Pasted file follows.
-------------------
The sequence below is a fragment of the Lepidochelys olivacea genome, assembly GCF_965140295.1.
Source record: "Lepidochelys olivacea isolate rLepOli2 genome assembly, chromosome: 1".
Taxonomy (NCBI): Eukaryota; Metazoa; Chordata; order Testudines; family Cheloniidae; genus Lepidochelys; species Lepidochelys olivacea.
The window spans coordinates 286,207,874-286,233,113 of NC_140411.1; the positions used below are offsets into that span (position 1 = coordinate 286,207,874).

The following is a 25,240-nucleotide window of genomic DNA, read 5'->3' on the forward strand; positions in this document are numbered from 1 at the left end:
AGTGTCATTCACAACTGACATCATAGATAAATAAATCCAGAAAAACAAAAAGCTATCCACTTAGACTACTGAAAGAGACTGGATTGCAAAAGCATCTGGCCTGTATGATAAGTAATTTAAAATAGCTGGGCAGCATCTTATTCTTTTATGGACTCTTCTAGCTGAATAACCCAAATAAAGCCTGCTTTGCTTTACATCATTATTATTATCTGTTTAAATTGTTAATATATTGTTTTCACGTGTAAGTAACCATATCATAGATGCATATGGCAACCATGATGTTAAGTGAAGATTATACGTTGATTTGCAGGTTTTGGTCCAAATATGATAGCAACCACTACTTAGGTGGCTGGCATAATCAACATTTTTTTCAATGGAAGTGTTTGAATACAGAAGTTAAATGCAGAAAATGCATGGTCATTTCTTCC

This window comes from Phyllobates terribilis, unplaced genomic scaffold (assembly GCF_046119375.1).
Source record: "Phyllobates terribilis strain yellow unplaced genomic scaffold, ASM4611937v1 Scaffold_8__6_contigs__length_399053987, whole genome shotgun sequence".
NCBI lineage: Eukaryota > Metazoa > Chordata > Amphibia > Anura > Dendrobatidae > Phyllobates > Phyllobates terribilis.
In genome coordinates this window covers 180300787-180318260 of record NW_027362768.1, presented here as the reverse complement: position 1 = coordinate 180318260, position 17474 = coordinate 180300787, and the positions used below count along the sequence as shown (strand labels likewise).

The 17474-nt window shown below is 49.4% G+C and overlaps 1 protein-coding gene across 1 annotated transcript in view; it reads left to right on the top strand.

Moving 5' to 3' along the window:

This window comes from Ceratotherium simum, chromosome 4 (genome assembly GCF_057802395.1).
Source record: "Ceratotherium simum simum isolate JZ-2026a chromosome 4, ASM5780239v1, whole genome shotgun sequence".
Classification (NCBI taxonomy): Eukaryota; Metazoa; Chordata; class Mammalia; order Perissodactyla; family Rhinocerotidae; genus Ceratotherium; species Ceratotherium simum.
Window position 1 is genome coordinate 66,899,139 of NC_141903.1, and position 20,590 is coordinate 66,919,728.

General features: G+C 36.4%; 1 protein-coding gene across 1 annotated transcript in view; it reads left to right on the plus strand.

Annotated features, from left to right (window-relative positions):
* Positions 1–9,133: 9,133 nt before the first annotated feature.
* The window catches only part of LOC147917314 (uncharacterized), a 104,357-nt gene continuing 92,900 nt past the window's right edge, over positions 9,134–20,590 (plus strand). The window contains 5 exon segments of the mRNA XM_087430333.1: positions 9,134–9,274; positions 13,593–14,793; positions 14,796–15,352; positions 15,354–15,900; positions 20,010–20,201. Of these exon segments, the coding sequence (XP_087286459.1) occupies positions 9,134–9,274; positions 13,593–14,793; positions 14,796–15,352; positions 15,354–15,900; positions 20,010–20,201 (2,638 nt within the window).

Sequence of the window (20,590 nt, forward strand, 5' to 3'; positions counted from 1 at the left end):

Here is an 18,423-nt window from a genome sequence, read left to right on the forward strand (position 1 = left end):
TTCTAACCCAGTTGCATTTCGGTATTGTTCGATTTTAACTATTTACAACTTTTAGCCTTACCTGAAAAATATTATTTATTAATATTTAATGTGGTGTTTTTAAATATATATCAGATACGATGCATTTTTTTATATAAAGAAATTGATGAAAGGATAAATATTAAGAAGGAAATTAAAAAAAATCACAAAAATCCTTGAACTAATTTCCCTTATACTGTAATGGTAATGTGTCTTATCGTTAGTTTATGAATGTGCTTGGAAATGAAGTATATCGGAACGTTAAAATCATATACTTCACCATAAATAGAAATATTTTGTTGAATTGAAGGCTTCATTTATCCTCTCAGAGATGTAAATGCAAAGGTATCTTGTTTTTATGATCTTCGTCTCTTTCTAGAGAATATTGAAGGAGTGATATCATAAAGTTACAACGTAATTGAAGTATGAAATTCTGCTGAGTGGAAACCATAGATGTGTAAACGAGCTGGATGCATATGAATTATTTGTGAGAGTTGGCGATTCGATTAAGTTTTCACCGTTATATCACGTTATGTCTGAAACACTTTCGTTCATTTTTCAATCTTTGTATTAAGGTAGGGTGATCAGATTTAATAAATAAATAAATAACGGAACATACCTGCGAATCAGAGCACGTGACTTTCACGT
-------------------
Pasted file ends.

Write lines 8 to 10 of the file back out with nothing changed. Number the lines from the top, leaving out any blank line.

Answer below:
Source record: "Phyllobates terribilis strain yellow unplaced genomic scaffold, ASM4611937v1 Scaffold_8__6_contigs__length_399053987, whole genome shotgun sequence".
NCBI lineage: Eukaryota > Metazoa > Chordata > Amphibia > Anura > Dendrobatidae > Phyllobates > Phyllobates terribilis.
In genome coordinates this window covers 180300787-180318260 of record NW_027362768.1, presented here as the reverse complement: position 1 = coordinate 180318260, position 17474 = coordinate 180300787, and the positions used below count along the sequence as shown (strand labels likewise).